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Climate change: Challenges of capturing sufficient carbon through large-scale seaweed farming

Climate change: Challenges of capturing sufficient carbon through large-scale seaweed farming
Global seaweed harvest. Maps of G-MACMODS annual potential harvest per unit area (b, c) of the preferred seaweed group (the type with the largest harvest in each grid cell; f, g). While G-MACMODS estimates biomass, we assume that carbon constitutes 30% of seaweed dry weight. White boxes correspond to regions depicted in Fig. 2. Zonally-averaged annual harvest for the preferred seaweed group, seaweed production of particulate organic carbon (POC) and phytoplankton net primary productivity (NPP) estimated from satellite observations48 are shown in (a, d). Zonally-averaged annual harvests for the four seaweed types are shown in (e, h). Credit: Communications Earth & Environment (2023). DOI: 10.1038/s43247-023-00833-2

The potential of global seaweed farming to help capture sufficient carbon may not be feasible given the large ocean areas needed to remove between 2.5 and 13 gigatons of atmospheric carbon per year to meet climate goals, according to a study published in Communications Earth & Environment.

Modeling suggests that around one million square kilometers of the most productive ocean regions in exclusive economic zones (EEZs) is needed to grow enough seaweed to remove a single gigaton of carbon from the atmosphere per year.

Seaweed can remove from the atmosphere by converting it to organic biomass via photosynthesis. This biomass can subsequently sink into the , removing it from . However, most global estimates of the efficacy of using seaweed to capture carbon are based on extrapolating observations from a few specific sites to a global scale.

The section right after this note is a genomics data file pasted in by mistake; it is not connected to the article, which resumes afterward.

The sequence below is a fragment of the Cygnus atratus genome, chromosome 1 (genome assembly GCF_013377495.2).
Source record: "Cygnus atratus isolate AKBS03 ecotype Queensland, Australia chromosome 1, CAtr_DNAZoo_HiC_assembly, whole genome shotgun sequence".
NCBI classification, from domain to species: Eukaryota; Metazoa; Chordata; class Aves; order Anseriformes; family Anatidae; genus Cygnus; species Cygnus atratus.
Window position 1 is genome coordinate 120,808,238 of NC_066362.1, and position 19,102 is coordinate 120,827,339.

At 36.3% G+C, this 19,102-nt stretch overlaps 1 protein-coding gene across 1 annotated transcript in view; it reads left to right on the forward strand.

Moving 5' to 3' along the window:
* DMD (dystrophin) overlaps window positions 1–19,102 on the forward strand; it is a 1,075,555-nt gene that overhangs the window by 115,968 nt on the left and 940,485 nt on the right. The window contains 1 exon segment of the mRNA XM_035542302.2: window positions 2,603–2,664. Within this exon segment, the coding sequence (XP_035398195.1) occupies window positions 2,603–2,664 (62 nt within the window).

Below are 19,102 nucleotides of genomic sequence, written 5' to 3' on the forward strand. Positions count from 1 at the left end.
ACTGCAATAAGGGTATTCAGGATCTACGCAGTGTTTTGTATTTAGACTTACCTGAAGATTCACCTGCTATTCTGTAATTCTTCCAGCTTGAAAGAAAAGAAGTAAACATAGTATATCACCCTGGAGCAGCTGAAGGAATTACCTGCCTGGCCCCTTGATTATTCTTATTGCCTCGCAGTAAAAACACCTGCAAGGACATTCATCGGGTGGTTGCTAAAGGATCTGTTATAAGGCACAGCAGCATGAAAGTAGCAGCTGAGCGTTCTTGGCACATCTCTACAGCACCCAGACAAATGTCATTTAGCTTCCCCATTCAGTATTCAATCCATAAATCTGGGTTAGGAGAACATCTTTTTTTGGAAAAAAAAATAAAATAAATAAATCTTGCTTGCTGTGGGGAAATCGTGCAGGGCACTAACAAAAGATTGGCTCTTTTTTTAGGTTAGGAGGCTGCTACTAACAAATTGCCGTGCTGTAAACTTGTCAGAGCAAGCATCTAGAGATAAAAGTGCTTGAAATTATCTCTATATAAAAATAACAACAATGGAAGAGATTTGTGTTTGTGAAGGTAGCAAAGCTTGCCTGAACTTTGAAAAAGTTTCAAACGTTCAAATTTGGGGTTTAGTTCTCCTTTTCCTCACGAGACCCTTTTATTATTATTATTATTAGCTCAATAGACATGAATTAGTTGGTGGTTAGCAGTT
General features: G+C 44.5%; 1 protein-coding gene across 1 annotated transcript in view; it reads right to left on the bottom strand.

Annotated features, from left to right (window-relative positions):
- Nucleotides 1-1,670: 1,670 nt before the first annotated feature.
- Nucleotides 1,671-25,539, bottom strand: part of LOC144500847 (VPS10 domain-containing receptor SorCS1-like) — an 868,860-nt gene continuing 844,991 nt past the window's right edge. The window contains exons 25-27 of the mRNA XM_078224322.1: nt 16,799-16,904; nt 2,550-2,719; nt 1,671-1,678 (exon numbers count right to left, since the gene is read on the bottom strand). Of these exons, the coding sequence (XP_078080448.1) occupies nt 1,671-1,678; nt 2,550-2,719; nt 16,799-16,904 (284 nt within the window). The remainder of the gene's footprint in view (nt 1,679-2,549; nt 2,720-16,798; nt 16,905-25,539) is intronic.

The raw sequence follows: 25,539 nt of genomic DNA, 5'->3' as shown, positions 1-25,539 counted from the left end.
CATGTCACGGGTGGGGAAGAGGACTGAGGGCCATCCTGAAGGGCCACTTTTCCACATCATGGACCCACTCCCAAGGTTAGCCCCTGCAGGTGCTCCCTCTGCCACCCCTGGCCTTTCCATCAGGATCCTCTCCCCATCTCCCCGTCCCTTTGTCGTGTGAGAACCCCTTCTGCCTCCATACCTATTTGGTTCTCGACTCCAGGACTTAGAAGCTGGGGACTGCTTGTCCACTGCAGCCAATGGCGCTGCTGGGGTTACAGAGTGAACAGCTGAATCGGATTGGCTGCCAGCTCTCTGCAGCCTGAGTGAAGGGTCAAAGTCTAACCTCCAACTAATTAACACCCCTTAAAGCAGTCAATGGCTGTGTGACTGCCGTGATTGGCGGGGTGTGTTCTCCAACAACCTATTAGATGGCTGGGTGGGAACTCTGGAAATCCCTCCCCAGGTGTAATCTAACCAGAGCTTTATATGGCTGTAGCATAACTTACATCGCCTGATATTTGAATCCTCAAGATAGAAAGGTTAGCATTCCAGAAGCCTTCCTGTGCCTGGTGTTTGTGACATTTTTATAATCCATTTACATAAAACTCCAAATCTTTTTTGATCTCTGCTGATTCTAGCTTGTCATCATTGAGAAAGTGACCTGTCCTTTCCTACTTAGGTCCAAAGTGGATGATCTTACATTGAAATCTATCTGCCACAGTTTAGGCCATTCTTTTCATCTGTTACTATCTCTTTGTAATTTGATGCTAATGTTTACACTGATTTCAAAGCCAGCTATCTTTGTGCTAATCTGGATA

Isabella Arzeno-Soltero and colleagues analyzed predictions from Global Macroalgae Cultivation Modeling System to project potential seaweed productivity and harvestable biomass under different levels of nutrient availability and ocean conditions across the global ocean. They estimated that to harvest one gigaton of seaweed-captured carbon each year, over one million square kilometers of the most productive EEZs waters, found in the equatorial Pacific, would need to be farmed.

Outside of these productive equatorial waters, cultivation areas would need to be tripled to harvest the same amount of seaweed carbon due to the geographical variability in seaweed productivity and growth. In addition, the authors suggest that nutrients would need to be supplemented to maintain seaweed productivity—possibly though 'depth cycling' the seaweed by physically moving between deep and , or by upswelling nutrients from deeper water.

The authors suggest that to meaningfully assess the carbon removal potential of seaweed cultivation, the global variation in seaweed growth potential must be understood and future research into the refinement of farming is needed.

More information: Isabella B. Arzeno-Soltero, Large global variations in the carbon dioxide removal potential of seaweed farming due to biophysical constraints, Communications Earth & Environment (2023). DOI: 10.1038/s43247-023-00833-2.

Citation: Climate change: Challenges of capturing sufficient carbon through large-scale seaweed farming (2023, June 15) retrieved 26 May 2024 from
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